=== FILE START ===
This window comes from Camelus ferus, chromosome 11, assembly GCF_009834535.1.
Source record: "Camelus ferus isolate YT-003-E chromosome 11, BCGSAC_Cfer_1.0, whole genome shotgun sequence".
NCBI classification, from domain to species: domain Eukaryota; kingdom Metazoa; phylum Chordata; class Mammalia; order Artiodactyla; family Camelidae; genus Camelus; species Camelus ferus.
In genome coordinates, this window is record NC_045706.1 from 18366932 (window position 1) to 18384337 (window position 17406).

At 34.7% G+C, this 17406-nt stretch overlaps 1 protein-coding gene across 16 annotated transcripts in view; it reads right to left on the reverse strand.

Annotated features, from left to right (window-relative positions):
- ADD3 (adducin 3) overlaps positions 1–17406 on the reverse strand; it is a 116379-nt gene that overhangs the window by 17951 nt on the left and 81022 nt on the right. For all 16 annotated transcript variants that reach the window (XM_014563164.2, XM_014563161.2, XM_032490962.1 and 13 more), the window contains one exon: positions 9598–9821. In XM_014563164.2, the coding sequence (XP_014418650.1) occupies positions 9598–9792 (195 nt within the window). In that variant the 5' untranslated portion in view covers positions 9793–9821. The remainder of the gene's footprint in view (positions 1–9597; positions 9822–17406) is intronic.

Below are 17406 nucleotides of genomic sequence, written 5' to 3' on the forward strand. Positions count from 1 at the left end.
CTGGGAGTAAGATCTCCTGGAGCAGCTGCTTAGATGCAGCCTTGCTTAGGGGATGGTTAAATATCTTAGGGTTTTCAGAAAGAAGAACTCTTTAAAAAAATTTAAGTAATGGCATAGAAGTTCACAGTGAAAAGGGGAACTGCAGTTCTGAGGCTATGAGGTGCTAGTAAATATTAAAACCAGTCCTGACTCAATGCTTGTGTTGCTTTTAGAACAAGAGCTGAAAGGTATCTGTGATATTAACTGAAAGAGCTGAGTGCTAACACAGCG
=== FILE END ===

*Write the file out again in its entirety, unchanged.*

This window comes from Camelus ferus, chromosome 11, assembly GCF_009834535.1.
Source record: "Camelus ferus isolate YT-003-E chromosome 11, BCGSAC_Cfer_1.0, whole genome shotgun sequence".
NCBI classification, from domain to species: domain Eukaryota; kingdom Metazoa; phylum Chordata; class Mammalia; order Artiodactyla; family Camelidae; genus Camelus; species Camelus ferus.
In genome coordinates, this window is record NC_045706.1 from 18366932 (window position 1) to 18384337 (window position 17406).

At 34.7% G+C, this 17406-nt stretch overlaps 1 protein-coding gene across 16 annotated transcripts in view; it reads right to left on the reverse strand.

Annotated features, from left to right (window-relative positions):
- ADD3 (adducin 3) overlaps positions 1–17406 on the reverse strand; it is a 116379-nt gene that overhangs the window by 17951 nt on the left and 81022 nt on the right. For all 16 annotated transcript variants that reach the window (XM_014563164.2, XM_014563161.2, XM_032490962.1 and 13 more), the window contains one exon: positions 9598–9821. In XM_014563164.2, the coding sequence (XP_014418650.1) occupies positions 9598–9792 (195 nt within the window). In that variant the 5' untranslated portion in view covers positions 9793–9821. The remainder of the gene's footprint in view (positions 1–9597; positions 9822–17406) is intronic.

Below are 17406 nucleotides of genomic sequence, written 5' to 3' on the forward strand. Positions count from 1 at the left end.
CTGGGAGTAAGATCTCCTGGAGCAGCTGCTTAGATGCAGCCTTGCTTAGGGGATGGTTAAATATCTTAGGGTTTTCAGAAAGAAGAACTCTTTAAAAAAATTTAAGTAATGGCATAGAAGTTCACAGTGAAAAGGGGAACTGCAGTTCTGAGGCTATGAGGTGCTAGTAAATATTAAAACCAGTCCTGACTCAATGCTTGTGTTGCTTTTAGAACAAGAGCTGAAAGGTATCTGTGATATTAACTGAAAGAGCTGAGTGCTAACACAGCG